A Chicagoland female business professional was paired with a female junior golfer between the ages of 11 and 17 in a scramble and mentoring activity.
Before beginning the nine-hole scramble, groups visited various activity stations where they had a chance to meet their group members, stretch and practice putting, chipping and full swing.
Student-athletes from the NIU Women’s Golf Team led the activity stations and incorporated a different life/business skill with each golf skill, such as communication, preparation and vision.
The NIU student-athletes also participated in the scramble, which was an added bonus of extra mentorship and playing ability.
Taylor Ellett, a member of team, volunteered for the second consecutive year.
“It is so much fun because I really got to know the participants,” Ellett said. “This event has a very positive environment. It is also a relaxed environment to play in, compared to what I am used to. It is not about hitting every shot, but about having fun.”
Before the round, participants were given a book of questions to be discussed at each hole. The questions directly correlated to the morning life activity stations, and also provided an opportunity for the participants and business professionals to keep their conversations flowing throughout the round.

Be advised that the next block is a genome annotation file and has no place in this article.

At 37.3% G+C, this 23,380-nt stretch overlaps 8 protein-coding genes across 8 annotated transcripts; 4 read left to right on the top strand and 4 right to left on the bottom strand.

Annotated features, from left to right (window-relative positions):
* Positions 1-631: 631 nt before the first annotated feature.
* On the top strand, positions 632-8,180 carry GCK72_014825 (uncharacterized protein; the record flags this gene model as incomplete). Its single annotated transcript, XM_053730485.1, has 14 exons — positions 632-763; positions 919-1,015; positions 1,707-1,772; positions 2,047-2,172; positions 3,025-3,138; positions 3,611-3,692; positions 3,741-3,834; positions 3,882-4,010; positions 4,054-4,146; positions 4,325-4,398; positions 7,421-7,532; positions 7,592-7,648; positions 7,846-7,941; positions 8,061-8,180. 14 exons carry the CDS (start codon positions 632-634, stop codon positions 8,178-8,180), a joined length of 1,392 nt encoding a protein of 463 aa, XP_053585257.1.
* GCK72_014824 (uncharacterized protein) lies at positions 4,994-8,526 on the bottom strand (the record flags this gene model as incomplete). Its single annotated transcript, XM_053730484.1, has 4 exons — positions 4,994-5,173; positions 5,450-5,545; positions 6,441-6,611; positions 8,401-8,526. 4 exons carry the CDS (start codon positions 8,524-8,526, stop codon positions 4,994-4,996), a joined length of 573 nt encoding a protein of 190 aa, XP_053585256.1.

“Business professionals should be a part of this because everybody deserves to share their experiences with young people,” said Bobbie Cesarek, the former associate athletics director for compliance at NIU who retired in 2010. “This event is an opportunity to share golf with young people while they are in the process of learning, and golf is a sport you can play for a lifetime.”
After the scramble, participants, family and friends, business professionals and site coordinators were treated to a luncheon.
They continued to network and unwind while hearing Kim Kester, head coach of NIU’s Women’s Golf Team, share how golf has been her outlet throughout her life and offer her advice to the participants. “Being on the other side of the game, I am not playing that much, but I am giving insight on things I have learned over the years. It is easier not to be great, but go to college, get a degree and become great. Find your outlet where you can be you.”
Participants and business professionals also were presented with a framed group photo to commemorate their involvement in Thinking Outside The Tee Box and to remember their time spent at Rich Harvest Farms.
The participants, business professionals, spectators, volunteers and student-athletes truly made this a one of a kind mentoring opportunity. The benefits and rewarding experiences this provides to young girls are apparent to their family members.
“My daughter is quiet but a hard charger, and this event helps her to open up,” parent Darryl Franklin said. “Golf has helped us to bond as a father and a daughter.”
The 2014 boys mentoring event, Other Side Of The Green, will be held Saturday, May 10. The Kids Golf Foundation is always looking for individuals to participate as mentors and to positively impact the life of a child.
For more information, call (630) 466-0913 or email firstname.lastname@example.org.